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Pregnant Sugar Glider Loses Her Mate

What should be done about sugar glider mothers who lose their mate before giving birth?

By Karen Rosenthal, DVM, MS
Posted: February 27, 2012, 7 a.m. EST

Q: We live in Barcelona, Spain, and we had a couple of sugar gliders, but the male was dead this morning. We would like to know if you could help us. The female has two babies (we think there are two) in her pouch, and we are worried about her health.
The night before yesterday's the male, which was more social than the female, was happy and active; we gave him worms and the rest of the food (fruit and some baby cereal) and he was just as usual. Yesterday around 1 p.m. he was out of his bed eating but looking good; later at night he was behaving differently, too calm, he looked a bit puffed up, his eyes were a bit closed and his ears were down (he seemed ill). He came out a second and then curled up in his bed. We tried to touch him, but he complained and we left him so he could rest. This morning he was dead in a corner of his cage. We think it might have been a bowel obstruction or something similar, but we are worried about the female's health just in case it was a virus or similar. Also, we have read that sugar gliders should be kept in couples. Because the female has babies, would it be a problem if she's alone now? Will she be able to take care of the joeys once they are out?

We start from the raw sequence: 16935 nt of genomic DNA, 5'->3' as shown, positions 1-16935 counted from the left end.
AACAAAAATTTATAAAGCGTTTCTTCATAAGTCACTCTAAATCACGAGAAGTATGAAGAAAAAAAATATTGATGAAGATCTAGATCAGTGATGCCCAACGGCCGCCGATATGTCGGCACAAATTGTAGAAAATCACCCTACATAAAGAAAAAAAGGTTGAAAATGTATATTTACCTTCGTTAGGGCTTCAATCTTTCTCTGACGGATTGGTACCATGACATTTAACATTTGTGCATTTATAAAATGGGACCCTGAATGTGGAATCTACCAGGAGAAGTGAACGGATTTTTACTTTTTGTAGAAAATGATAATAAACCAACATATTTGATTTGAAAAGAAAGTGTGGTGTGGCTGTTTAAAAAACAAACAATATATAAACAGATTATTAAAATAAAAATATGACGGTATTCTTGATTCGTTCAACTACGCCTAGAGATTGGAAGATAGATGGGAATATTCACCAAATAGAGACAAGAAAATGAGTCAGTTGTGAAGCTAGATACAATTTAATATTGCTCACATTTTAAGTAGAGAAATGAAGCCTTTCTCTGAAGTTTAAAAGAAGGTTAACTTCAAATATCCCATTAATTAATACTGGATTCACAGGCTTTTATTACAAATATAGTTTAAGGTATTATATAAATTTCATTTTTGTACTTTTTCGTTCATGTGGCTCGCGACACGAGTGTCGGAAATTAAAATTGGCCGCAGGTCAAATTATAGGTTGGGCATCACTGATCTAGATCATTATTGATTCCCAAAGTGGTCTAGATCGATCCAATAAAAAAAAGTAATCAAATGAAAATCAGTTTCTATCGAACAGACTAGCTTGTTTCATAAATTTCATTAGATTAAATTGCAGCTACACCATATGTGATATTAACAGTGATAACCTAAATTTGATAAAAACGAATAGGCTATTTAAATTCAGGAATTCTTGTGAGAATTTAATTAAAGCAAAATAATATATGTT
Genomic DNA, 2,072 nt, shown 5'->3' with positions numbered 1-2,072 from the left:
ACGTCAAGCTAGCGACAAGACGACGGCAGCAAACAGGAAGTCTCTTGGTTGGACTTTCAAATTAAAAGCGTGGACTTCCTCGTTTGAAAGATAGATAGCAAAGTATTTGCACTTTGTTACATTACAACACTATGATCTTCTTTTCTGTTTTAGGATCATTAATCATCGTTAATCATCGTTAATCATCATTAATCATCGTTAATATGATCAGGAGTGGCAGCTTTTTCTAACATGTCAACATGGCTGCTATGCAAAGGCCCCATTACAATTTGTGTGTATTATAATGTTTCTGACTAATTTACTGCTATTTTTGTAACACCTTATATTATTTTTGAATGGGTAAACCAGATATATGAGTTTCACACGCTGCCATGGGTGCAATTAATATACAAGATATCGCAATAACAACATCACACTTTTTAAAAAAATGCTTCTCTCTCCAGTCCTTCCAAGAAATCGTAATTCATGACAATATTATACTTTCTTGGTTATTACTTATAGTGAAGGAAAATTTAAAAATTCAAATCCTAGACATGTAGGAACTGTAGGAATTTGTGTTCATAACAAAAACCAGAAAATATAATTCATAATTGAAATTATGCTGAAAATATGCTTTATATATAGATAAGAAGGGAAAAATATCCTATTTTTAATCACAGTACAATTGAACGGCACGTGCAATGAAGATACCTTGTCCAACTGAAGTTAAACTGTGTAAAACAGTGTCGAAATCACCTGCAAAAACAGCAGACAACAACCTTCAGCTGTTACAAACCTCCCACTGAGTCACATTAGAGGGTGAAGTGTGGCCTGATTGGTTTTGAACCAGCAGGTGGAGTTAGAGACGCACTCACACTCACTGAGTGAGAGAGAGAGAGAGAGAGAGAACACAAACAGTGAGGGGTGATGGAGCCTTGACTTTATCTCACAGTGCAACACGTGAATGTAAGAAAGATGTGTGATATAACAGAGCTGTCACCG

A: This is a difficult question to answer because you do not know why the male sugar glider died. If he died of an age-related disease, such as a heart disease or renal disease, then the female sugar glider and the joeys are not at risk. If he died of an infectious disease or toxin exposure, the health of the female sugar glider and the joeys is a concern.

I recommend finding a veterinarian who can help you determine the health of your remaining sugar gliders. You do not want to introduce a new sugar glider until you are certain an infection or toxin was not the reason behind the male sugar glider’s death.

For now, the female sugar glider with her joeys should be OK, but I agree that sugar gliders are not meant to be kept as single pets; sugar gliderste do best with other sugar gliders. Once you know that the female sugar glider and her joeys are healthy, and especially if you do not plan to keep the joeys, I would consider getting another companion for the female sugar glider.

See all of Dr. Rosenthal's Critter Q&A articles>>

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Pregnant Sugar Glider Loses Her Mate

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Reader Comments
I have to add something;

They should keep a CLOSE eye on the mother. A single mother may reject her joeys because they are too stressful for her to care for on her own.

Daddy plays a big part in raising joeys. He will babysit, keep them warm while mommy goes out to eat or run in the wheel. So if she feels too overwhelmed by them she may reject/eat them to safe herself the undue stress.

It may help if the owner could help babysit the joeys for mom so she has some time away from them to go eat or play. (Only if she is comfortable and trusts you enough to do so.)
Amber, Milwaukee, WI
Posted: 3/8/2012 3:36:05 PM
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